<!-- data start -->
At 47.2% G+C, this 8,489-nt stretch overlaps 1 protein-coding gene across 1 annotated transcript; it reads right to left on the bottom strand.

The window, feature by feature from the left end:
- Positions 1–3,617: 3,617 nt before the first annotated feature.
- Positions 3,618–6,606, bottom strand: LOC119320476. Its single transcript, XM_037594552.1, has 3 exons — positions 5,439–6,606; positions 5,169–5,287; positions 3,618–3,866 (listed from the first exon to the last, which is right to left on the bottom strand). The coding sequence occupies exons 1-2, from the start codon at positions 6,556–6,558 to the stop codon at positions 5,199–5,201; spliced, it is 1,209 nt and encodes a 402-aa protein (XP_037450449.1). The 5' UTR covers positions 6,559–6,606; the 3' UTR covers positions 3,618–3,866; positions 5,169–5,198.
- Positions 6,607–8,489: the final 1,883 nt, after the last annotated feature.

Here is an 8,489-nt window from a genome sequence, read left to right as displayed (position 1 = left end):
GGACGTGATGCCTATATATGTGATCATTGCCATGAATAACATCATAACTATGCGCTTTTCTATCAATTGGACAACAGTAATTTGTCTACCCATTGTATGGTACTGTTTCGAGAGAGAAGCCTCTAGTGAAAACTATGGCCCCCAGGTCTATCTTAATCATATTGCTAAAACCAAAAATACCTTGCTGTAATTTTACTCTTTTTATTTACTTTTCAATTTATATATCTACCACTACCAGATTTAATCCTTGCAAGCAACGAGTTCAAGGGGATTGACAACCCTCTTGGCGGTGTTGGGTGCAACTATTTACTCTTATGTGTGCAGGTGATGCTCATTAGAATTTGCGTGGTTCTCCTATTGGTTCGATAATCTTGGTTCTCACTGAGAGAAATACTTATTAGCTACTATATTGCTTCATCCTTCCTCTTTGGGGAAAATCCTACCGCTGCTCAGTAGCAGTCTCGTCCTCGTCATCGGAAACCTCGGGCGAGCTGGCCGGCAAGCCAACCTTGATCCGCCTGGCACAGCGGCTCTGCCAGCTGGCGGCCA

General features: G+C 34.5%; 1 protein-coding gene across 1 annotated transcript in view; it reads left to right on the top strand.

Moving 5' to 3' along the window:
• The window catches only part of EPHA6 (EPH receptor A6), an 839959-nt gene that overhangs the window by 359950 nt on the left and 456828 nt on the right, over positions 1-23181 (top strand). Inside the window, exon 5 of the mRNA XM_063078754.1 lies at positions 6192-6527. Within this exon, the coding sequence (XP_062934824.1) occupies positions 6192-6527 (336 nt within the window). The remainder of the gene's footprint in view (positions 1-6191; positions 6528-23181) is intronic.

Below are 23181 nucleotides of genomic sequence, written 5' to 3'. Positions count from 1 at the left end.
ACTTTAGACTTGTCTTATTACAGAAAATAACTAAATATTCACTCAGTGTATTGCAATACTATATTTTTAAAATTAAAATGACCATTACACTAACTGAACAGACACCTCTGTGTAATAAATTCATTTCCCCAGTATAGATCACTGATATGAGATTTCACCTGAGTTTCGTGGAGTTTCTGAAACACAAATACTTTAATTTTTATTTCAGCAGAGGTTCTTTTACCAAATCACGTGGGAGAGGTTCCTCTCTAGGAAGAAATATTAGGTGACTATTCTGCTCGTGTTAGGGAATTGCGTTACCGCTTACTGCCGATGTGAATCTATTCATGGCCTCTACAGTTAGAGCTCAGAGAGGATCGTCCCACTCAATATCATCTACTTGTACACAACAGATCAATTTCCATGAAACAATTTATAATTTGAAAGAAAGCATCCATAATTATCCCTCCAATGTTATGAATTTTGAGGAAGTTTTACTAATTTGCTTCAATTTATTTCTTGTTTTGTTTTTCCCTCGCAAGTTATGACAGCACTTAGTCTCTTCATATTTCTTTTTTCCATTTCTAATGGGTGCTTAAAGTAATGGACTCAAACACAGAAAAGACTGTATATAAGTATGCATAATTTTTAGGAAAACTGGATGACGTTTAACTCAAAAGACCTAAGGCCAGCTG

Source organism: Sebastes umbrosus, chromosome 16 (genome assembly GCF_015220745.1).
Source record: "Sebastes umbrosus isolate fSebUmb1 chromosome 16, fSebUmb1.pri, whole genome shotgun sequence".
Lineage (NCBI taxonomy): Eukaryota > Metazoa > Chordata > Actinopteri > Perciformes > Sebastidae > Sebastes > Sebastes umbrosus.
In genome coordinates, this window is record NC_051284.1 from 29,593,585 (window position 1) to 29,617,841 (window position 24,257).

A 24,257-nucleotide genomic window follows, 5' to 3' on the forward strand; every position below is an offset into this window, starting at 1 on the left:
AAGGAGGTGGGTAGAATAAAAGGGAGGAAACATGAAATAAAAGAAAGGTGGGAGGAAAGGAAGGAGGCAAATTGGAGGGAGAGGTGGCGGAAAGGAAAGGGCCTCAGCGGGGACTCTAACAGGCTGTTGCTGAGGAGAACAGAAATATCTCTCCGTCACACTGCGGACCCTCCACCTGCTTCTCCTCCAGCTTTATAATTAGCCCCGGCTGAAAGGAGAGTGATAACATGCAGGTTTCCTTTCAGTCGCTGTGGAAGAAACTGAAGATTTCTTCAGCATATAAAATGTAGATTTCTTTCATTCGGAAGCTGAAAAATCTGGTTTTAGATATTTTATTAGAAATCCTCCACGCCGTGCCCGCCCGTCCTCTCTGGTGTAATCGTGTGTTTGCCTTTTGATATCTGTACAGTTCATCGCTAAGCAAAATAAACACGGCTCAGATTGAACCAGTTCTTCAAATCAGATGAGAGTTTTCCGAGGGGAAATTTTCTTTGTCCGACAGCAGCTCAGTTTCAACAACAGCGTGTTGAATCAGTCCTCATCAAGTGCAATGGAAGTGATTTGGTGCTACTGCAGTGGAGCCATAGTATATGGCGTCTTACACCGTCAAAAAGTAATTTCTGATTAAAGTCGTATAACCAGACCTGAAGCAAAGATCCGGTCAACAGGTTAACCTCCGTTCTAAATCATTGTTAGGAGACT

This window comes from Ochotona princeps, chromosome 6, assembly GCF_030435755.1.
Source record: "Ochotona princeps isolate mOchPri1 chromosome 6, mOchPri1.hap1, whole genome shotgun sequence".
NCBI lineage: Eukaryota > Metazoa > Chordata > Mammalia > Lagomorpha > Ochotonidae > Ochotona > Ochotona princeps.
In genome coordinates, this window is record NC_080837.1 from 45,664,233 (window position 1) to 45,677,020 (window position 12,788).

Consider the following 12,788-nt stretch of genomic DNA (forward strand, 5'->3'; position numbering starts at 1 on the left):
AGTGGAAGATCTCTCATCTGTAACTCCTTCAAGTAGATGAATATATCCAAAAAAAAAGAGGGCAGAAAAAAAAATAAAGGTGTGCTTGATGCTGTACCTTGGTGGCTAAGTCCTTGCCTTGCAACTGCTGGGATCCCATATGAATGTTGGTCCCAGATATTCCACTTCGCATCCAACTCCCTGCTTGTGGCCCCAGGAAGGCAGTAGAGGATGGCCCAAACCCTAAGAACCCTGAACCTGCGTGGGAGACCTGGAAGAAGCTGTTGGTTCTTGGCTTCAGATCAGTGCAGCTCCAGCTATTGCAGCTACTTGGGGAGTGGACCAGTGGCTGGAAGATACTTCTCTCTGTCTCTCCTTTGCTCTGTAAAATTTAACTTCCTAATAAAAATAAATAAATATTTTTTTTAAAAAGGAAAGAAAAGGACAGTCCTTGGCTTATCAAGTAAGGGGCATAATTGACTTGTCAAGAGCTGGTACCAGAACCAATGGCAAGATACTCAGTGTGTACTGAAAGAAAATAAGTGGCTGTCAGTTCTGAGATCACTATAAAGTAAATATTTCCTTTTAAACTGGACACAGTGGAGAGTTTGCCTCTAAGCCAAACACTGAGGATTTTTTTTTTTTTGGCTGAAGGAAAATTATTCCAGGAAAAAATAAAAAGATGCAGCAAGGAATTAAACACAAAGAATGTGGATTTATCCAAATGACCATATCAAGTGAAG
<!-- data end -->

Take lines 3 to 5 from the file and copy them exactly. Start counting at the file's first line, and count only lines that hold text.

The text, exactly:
- Positions 1–3,617: 3,617 nt before the first annotated feature.
- Positions 3,618–6,606, bottom strand: LOC119320476. Its single transcript, XM_037594552.1, has 3 exons — positions 5,439–6,606; positions 5,169–5,287; positions 3,618–3,866 (listed from the first exon to the last, which is right to left on the bottom strand). The coding sequence occupies exons 1-2, from the start codon at positions 6,556–6,558 to the stop codon at positions 5,199–5,201; spliced, it is 1,209 nt and encodes a 402-aa protein (XP_037450449.1). The 5' UTR covers positions 6,559–6,606; the 3' UTR covers positions 3,618–3,866; positions 5,169–5,198.
- Positions 6,607–8,489: the final 1,883 nt, after the last annotated feature.